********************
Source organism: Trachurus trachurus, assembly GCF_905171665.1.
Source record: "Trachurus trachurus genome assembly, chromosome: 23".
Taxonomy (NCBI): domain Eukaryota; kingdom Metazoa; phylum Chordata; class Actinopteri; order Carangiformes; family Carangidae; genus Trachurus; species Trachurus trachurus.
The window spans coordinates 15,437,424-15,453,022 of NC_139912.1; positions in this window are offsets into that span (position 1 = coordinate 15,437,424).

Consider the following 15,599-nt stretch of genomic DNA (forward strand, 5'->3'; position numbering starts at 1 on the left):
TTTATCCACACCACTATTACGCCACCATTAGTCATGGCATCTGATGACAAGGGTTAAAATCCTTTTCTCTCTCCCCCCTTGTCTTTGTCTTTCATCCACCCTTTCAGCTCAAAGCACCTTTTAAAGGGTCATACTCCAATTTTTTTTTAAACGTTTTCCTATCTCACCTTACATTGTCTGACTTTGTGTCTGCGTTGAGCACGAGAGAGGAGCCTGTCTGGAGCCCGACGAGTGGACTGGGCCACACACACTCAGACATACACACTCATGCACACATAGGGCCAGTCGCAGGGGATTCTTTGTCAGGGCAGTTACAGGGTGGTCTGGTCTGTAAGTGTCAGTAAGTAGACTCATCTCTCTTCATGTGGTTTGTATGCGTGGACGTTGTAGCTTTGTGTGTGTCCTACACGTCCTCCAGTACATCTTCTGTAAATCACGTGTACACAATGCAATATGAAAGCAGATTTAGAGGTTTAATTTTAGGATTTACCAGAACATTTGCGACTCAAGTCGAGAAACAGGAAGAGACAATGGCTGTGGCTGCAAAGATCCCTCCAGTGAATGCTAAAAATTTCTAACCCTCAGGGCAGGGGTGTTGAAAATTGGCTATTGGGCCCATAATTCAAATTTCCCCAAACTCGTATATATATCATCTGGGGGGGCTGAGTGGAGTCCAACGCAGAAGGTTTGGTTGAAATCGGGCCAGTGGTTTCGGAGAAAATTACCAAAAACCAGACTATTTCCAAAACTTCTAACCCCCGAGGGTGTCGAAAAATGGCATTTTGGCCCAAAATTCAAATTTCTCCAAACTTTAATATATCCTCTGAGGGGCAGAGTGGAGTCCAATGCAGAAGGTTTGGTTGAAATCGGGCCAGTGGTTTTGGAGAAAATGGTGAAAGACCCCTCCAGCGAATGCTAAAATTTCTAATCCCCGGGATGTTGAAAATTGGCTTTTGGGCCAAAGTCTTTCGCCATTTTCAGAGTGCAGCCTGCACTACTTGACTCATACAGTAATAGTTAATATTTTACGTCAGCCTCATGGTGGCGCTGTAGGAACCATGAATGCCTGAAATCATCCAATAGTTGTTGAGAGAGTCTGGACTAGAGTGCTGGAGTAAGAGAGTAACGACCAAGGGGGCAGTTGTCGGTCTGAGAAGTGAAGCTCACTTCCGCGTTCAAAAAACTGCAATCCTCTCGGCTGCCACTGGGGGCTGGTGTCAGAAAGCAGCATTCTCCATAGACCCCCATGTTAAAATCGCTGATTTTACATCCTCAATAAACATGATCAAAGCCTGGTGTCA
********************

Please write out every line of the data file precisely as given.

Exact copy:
Source organism: Trachurus trachurus, assembly GCF_905171665.1.
Source record: "Trachurus trachurus genome assembly, chromosome: 23".
Taxonomy (NCBI): domain Eukaryota; kingdom Metazoa; phylum Chordata; class Actinopteri; order Carangiformes; family Carangidae; genus Trachurus; species Trachurus trachurus.
The window spans coordinates 15,437,424-15,453,022 of NC_139912.1; positions in this window are offsets into that span (position 1 = coordinate 15,437,424).

Consider the following 15,599-nt stretch of genomic DNA (forward strand, 5'->3'; position numbering starts at 1 on the left):
TTTATCCACACCACTATTACGCCACCATTAGTCATGGCATCTGATGACAAGGGTTAAAATCCTTTTCTCTCTCCCCCCTTGTCTTTGTCTTTCATCCACCCTTTCAGCTCAAAGCACCTTTTAAAGGGTCATACTCCAATTTTTTTTTAAACGTTTTCCTATCTCACCTTACATTGTCTGACTTTGTGTCTGCGTTGAGCACGAGAGAGGAGCCTGTCTGGAGCCCGACGAGTGGACTGGGCCACACACACTCAGACATACACACTCATGCACACATAGGGCCAGTCGCAGGGGATTCTTTGTCAGGGCAGTTACAGGGTGGTCTGGTCTGTAAGTGTCAGTAAGTAGACTCATCTCTCTTCATGTGGTTTGTATGCGTGGACGTTGTAGCTTTGTGTGTGTCCTACACGTCCTCCAGTACATCTTCTGTAAATCACGTGTACACAATGCAATATGAAAGCAGATTTAGAGGTTTAATTTTAGGATTTACCAGAACATTTGCGACTCAAGTCGAGAAACAGGAAGAGACAATGGCTGTGGCTGCAAAGATCCCTCCAGTGAATGCTAAAAATTTCTAACCCTCAGGGCAGGGGTGTTGAAAATTGGCTATTGGGCCCATAATTCAAATTTCCCCAAACTCGTATATATATCATCTGGGGGGGCTGAGTGGAGTCCAACGCAGAAGGTTTGGTTGAAATCGGGCCAGTGGTTTCGGAGAAAATTACCAAAAACCAGACTATTTCCAAAACTTCTAACCCCCGAGGGTGTCGAAAAATGGCATTTTGGCCCAAAATTCAAATTTCTCCAAACTTTAATATATCCTCTGAGGGGCAGAGTGGAGTCCAATGCAGAAGGTTTGGTTGAAATCGGGCCAGTGGTTTTGGAGAAAATGGTGAAAGACCCCTCCAGCGAATGCTAAAATTTCTAATCCCCGGGATGTTGAAAATTGGCTTTTGGGCCAAAGTCTTTCGCCATTTTCAGAGTGCAGCCTGCACTACTTGACTCATACAGTAATAGTTAATATTTTACGTCAGCCTCATGGTGGCGCTGTAGGAACCATGAATGCCTGAAATCATCCAATAGTTGTTGAGAGAGTCTGGACTAGAGTGCTGGAGTAAGAGAGTAACGACCAAGGGGGCAGTTGTCGGTCTGAGAAGTGAAGCTCACTTCCGCGTTCAAAAAACTGCAATCCTCTCGGCTGCCACTGGGGGCTGGTGTCAGAAAGCAGCATTCTCCATAGACCCCCATGTTAAAATCGCTGATTTTACATCCTCAATAAACATGATCAAAGCCTGGTGTCA